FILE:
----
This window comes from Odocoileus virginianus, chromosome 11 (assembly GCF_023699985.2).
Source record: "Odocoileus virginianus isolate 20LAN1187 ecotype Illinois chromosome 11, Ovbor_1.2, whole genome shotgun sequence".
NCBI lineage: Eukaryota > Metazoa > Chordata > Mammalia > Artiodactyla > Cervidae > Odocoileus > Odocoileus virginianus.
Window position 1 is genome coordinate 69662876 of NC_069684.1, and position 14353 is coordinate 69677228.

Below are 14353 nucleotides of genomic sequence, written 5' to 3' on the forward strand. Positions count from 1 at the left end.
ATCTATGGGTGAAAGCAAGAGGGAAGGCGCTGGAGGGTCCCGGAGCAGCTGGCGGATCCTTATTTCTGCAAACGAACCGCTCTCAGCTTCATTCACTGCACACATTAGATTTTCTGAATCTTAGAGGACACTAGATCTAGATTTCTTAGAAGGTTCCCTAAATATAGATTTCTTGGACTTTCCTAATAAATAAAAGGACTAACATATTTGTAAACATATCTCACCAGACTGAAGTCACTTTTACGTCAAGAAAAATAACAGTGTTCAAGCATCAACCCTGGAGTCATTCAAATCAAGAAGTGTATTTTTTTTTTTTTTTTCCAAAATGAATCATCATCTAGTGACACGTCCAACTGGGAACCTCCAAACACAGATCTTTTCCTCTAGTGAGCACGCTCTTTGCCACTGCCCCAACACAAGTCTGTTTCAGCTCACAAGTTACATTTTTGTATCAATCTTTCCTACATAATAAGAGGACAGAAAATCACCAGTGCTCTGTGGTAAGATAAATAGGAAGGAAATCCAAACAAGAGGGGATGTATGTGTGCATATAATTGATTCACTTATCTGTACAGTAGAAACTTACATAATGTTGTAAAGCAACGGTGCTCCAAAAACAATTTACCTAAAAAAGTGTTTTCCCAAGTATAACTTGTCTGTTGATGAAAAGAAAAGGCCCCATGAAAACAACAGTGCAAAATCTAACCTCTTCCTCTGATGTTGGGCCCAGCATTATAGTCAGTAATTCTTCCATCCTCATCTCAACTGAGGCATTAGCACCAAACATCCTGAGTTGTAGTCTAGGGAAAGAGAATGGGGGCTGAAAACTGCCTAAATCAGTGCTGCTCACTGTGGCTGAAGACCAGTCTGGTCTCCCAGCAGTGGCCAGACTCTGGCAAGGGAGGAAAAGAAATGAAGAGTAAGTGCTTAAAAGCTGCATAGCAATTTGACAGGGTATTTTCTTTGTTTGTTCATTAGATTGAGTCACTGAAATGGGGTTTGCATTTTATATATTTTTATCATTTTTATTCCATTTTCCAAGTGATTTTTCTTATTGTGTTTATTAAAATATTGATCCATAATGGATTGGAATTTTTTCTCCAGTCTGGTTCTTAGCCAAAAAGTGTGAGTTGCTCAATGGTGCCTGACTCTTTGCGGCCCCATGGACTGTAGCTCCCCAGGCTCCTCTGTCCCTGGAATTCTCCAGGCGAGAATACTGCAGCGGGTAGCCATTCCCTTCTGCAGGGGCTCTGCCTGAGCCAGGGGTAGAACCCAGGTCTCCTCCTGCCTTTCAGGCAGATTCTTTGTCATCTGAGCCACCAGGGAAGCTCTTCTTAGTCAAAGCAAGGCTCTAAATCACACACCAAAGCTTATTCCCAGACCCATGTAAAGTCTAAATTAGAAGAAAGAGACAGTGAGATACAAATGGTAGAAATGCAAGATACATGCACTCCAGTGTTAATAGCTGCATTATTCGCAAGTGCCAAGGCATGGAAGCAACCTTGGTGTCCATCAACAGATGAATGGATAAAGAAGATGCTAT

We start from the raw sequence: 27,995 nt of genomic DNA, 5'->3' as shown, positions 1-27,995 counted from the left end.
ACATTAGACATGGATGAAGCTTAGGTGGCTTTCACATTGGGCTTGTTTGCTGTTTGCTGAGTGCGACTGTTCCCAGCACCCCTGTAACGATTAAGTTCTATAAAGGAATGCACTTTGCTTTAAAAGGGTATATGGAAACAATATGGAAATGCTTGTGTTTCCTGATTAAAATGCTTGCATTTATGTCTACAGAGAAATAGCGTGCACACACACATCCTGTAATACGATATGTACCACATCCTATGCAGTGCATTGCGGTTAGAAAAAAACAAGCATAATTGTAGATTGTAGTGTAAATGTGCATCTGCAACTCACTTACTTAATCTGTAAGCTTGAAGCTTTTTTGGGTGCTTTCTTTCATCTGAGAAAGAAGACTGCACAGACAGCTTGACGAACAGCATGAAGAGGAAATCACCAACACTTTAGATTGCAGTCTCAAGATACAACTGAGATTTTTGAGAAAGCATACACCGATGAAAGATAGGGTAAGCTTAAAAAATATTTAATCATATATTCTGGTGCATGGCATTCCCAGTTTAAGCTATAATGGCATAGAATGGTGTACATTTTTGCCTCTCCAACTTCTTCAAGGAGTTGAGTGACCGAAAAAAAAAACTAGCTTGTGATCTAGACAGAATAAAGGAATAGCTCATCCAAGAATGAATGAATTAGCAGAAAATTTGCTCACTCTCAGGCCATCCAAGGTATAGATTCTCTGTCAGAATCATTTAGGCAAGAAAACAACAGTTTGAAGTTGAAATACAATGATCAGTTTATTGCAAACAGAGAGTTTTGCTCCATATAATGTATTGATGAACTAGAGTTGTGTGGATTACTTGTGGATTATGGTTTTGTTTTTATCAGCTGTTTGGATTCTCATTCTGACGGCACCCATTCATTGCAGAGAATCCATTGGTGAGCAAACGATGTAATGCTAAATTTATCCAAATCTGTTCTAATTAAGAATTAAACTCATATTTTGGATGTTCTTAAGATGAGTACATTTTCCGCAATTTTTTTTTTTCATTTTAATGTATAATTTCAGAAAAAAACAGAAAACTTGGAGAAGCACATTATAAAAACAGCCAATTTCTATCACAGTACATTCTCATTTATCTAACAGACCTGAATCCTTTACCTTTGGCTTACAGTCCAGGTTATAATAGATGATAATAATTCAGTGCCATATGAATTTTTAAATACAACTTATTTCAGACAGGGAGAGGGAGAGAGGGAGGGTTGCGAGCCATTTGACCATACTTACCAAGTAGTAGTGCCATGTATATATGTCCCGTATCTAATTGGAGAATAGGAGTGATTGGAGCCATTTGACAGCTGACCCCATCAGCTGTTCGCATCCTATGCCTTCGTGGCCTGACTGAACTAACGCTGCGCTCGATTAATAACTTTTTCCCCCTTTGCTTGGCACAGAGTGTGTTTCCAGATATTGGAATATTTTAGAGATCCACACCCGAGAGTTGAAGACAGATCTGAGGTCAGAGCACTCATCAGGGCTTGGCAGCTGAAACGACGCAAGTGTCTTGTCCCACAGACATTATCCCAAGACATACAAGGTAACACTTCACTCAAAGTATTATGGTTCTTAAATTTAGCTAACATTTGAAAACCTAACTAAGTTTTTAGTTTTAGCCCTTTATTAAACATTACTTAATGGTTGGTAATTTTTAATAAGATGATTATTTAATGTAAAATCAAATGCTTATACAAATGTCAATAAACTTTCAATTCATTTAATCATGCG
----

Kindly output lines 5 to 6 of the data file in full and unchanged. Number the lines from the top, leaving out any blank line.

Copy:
Below are 14353 nucleotides of genomic sequence, written 5' to 3' on the forward strand. Positions count from 1 at the left end.
ATCTATGGGTGAAAGCAAGAGGGAAGGCGCTGGAGGGTCCCGGAGCAGCTGGCGGATCCTTATTTCTGCAAACGAACCGCTCTCAGCTTCATTCACTGCACACATTAGATTTTCTGAATCTTAGAGGACACTAGATCTAGATTTCTTAGAAGGTTCCCTAAATATAGATTTCTTGGACTTTCCTAATAAATAAAAGGACTAACATATTTGTAAACATATCTCACCAGACTGAAGTCACTTTTACGTCAAGAAAAATAACAGTGTTCAAGCATCAACCCTGGAGTCATTCAAATCAAGAAGTGTATTTTTTTTTTTTTTTTCCAAAATGAATCATCATCTAGTGACACGTCCAACTGGGAACCTCCAAACACAGATCTTTTCCTCTAGTGAGCACGCTCTTTGCCACTGCCCCAACACAAGTCTGTTTCAGCTCACAAGTTACATTTTTGTATCAATCTTTCCTACATAATAAGAGGACAGAAAATCACCAGTGCTCTGTGGTAAGATAAATAGGAAGGAAATCCAAACAAGAGGGGATGTATGTGTGCATATAATTGATTCACTTATCTGTACAGTAGAAACTTACATAATGTTGTAAAGCAACGGTGCTCCAAAAACAATTTACCTAAAAAAGTGTTTTCCCAAGTATAACTTGTCTGTTGATGAAAAGAAAAGGCCCCATGAAAACAACAGTGCAAAATCTAACCTCTTCCTCTGATGTTGGGCCCAGCATTATAGTCAGTAATTCTTCCATCCTCATCTCAACTGAGGCATTAGCACCAAACATCCTGAGTTGTAGTCTAGGGAAAGAGAATGGGGGCTGAAAACTGCCTAAATCAGTGCTGCTCACTGTGGCTGAAGACCAGTCTGGTCTCCCAGCAGTGGCCAGACTCTGGCAAGGGAGGAAAAGAAATGAAGAGTAAGTGCTTAAAAGCTGCATAGCAATTTGACAGGGTATTTTCTTTGTTTGTTCATTAGATTGAGTCACTGAAATGGGGTTTGCATTTTATATATTTTTATCATTTTTATTCCATTTTCCAAGTGATTTTTCTTATTGTGTTTATTAAAATATTGATCCATAATGGATTGGAATTTTTTCTCCAGTCTGGTTCTTAGCCAAAAAGTGTGAGTTGCTCAATGGTGCCTGACTCTTTGCGGCCCCATGGACTGTAGCTCCCCAGGCTCCTCTGTCCCTGGAATTCTCCAGGCGAGAATACTGCAGCGGGTAGCCATTCCCTTCTGCAGGGGCTCTGCCTGAGCCAGGGGTAGAACCCAGGTCTCCTCCTGCCTTTCAGGCAGATTCTTTGTCATCTGAGCCACCAGGGAAGCTCTTCTTAGTCAAAGCAAGGCTCTAAATCACACACCAAAGCTTATTCCCAGACCCATGTAAAGTCTAAATTAGAAGAAAGAGACAGTGAGATACAAATGGTAGAAATGCAAGATACATGCACTCCAGTGTTAATAGCTGCATTATTCGCAAGTGCCAAGGCATGGAAGCAACCTTGGTGTCCATCAACAGATGAATGGATAAAGAAGATGCTAT